She was gardening in her yard with her kids the first time I saw her, leaning over a rake, the dull sun casting a sheen on long brown hair. She had freckles and and a bright smile, and I remember thinking, maybe I will make friends here.
She had a daughter Nolan’s age and a son a bit younger and another, third child, a wide eyed tiny girl. We sat on a bench by the ocean park and watched our children spin. We talked about writing and careers: both of us had words that pounded against our skulls, bursting to get out, sometimes with dubious consequences. We both had young children and demanding careers and a feeling like we couldn’t quite grasp it all, at once, but hopefully we were grasping the important bits.
A kindred spirit, I thought, and she likes drizzly rainforest walks too, and crab-hunting and she doesn’t ask questions. At that time, questions were discouraged.
Her family came to my son’s birthday party, I supplied an emergency babysitter one night. We walked past their house on ambling loops, exchanged sunny waves (us) and gap-toothed grins (them)
Life carried on, as it does, in a whirl of rain pellets and mismatched socks and cheerio crumbs in the corner of the kitchen. I flew to New York City for work and relied to much on my Mom, met Corey and started shaving my legs again. Months went by, and I thought, I haven’t seen my neighbour friend, not in a long time.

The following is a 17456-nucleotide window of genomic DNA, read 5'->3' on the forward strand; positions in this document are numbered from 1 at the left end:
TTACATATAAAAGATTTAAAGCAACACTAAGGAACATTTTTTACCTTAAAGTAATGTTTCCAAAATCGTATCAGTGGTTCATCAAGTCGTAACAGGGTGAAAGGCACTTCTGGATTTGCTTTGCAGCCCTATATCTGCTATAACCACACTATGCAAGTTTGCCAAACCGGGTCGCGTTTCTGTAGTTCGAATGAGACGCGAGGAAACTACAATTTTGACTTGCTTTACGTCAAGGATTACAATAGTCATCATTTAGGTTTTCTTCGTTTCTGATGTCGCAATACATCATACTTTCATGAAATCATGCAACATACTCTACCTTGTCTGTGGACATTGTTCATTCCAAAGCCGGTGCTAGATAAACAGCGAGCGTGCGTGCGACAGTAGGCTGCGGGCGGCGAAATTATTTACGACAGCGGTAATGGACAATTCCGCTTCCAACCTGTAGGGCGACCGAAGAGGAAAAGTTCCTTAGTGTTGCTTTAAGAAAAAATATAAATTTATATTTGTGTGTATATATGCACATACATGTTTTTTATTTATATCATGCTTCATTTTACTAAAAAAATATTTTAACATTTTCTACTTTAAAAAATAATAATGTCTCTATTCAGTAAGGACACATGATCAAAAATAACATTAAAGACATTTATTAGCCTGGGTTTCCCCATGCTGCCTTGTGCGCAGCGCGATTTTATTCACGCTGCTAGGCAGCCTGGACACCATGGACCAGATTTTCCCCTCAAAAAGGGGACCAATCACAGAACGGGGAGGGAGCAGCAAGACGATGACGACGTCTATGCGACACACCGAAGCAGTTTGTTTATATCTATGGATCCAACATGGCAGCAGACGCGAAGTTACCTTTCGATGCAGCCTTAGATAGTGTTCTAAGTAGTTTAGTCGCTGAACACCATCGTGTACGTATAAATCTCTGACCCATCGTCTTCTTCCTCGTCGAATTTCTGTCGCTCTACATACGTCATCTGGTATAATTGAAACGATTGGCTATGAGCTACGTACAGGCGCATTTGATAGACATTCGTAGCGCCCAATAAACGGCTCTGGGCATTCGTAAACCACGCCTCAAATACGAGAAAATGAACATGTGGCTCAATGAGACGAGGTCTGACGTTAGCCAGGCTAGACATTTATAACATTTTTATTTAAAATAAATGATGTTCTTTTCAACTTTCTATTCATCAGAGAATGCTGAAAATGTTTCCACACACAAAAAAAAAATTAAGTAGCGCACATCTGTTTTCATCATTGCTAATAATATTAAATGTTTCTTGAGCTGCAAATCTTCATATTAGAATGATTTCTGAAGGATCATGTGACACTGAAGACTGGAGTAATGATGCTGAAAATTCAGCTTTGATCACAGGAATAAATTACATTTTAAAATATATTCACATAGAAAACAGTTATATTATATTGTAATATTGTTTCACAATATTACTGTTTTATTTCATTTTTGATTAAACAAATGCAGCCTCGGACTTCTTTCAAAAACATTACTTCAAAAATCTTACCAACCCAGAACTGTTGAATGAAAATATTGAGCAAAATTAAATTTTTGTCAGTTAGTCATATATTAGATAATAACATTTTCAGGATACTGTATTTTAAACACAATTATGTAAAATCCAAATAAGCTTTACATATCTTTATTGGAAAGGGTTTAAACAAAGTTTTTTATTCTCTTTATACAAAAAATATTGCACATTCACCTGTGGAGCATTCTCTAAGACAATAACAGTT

I thought about emailing but I started with Twitter, typing her name into the search box to see what prolific thoughts she’d been broadcasting lately. The first thing I noticed was that she wasn’t following me, which is generally not a big deal, except I knew she had been and she must have unfollowed me and you know that feeling. I wondered if I’d dropped shameful unthinking f-bombs, or said God’s name in vain, or spewed something offhand that was interpreted horribly. Or, worse perhaps, she’d just decided I was uninteresting.
Months later, she left a comment on my blog, equipped with a slightly mystifying undercurrent. Or maybe, I thought, I’m dreaming that undercurrent because text doesn’t have tone. I wrote her an email just in case, Canadian-sorry, hoping she wasn’t offended by something I’d said or done. She was friendly, writing back about a week hour, apologizing for being tardy. She’d been swamped at work. And yes yes, let’s get together, soonish. I’ll email you.
I walk by her house now with my eyes straight, not sure if I should turn, certain that there’s something that’s been left unsaid. A delivery arrived for her at our house.
“We have it here at our house for pickup,” I write.
“Oh dear, thank you.”
And that’s it.
We forest walk separately, are strangers in a tiny neighbourhood. I don’t know why.
I know. So pretty.